Most of us here this morning are not as poor as my old Aunt Agnes, and we all need the occasional reminder to be more generous; just like we need to be reminded again and again of all of God’s commands.  Some of you may not mind that too much, and some of you may not like it at all.  But when Jesus was on this earth he talked about money six times as much as he talked about prayer, so no one should get too upset if a preacher wants to mention it every once in a while.   And, if you ever served on the church council you know that there are bills each month that need to be paid, so I have found that council members usually don’t mind the usual word of encouragement.

     Paul wrote II Corinthians just 20 years after the death and resurrection of Jesus, so the center of the early church was still in Jerusalem where those incredible events had occurred.  The Jerusalem church at the time was facing some tough times due to persecution and famine.  Along with that, there was the financial burden of being the center of the church, and having to support all sorts of teachers, students, missionaries, seekers, and other guests.  So in his travels Paul would ask for support on their behalf.  In this letter, he is making an appeal to the church in Corinth.  As he makes his request, he tells the Corinthians about the Macedonians, who even though they were facing their own financial difficulties, responded with rich generosity. Paul wrote (8:1-8):

Brothers and sisters, we want you to know about the grace that God has given the Macedonian churches.  In the midst of a very severe trial, their overflowing joy and their extreme poverty welled up in rich generosity.  For I testify that they gave as much as they were able, and even beyond their ability.  Entirely on their own, they urgently pleaded with us for the privilege of sharing in this service to the Lord’s people.  And they exceeded our expectations… (So) since you excel in everything– in faith, in speech, in knowledge, in complete earnestness and in the love we have kindled in you— see that you also excel in this grace of giving.

     A few verses later, Paul addressed the concern I have every time I preach on Stewardship and think about Aunt Agnes, and how some people are far more able to respond than others.  That has always been the case, in every time and place including ancient Corinth, so Paul added (vv. 12-14):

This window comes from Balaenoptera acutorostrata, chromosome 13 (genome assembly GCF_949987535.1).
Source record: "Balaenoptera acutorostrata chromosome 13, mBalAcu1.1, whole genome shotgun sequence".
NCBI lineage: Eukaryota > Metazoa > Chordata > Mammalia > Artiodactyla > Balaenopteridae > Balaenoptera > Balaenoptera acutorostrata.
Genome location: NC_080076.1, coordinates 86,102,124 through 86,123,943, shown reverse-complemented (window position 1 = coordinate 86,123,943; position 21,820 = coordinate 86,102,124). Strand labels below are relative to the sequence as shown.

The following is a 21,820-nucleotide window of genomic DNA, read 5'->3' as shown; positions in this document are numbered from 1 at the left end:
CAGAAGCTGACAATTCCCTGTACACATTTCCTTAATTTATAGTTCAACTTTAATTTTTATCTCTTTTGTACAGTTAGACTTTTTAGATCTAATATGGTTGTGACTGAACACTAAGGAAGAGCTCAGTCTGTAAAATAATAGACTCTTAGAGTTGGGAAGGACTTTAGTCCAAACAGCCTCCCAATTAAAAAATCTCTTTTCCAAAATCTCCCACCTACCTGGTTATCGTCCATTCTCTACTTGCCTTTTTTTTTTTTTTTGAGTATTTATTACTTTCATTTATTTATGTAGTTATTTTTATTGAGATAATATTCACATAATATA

If the willingness is there, the gift is acceptable according to what one has, not according to what one does not have.  Our desire is not that others might be relieved while you are hard pressed, but that there might be equality.  At the present time your plenty will supply what they need, so that in turn their plenty will supply what you need.  

     God did not bless Aunt Agnes with much money, but he did bless her with the gift of time.  And she used that abundance of time to help others who were in Paul’s words, “hard pressed” in that area.  To others, God gives an abundance of financial resources, so as Paul says, “each can give according to what they have.”  So as Paul puts it so well, “your plenty will supply what they need, so that in turn their plenty will supply what you need.”

STEWARDSHIP PRAYER (from the Archdiocese of Chicago website):

Oh Lord, giver of life and source of our freedom, we are reminded that yours is “the earth in its fullness; the world and those who dwell in it.”  We know that it is from your hand that we have received all we have and are and will be.  Gracious and loving God, we understand that you call us to be the stewards of your abundance, the caretakers of all you have entrusted to us.  Help us always to use your gifts wisely and teach us to share them generously.  May our faithful stewardship bear witness to the love of Christ in our lives.  We pray this with grateful hearts in Jesus’ name.  Amen.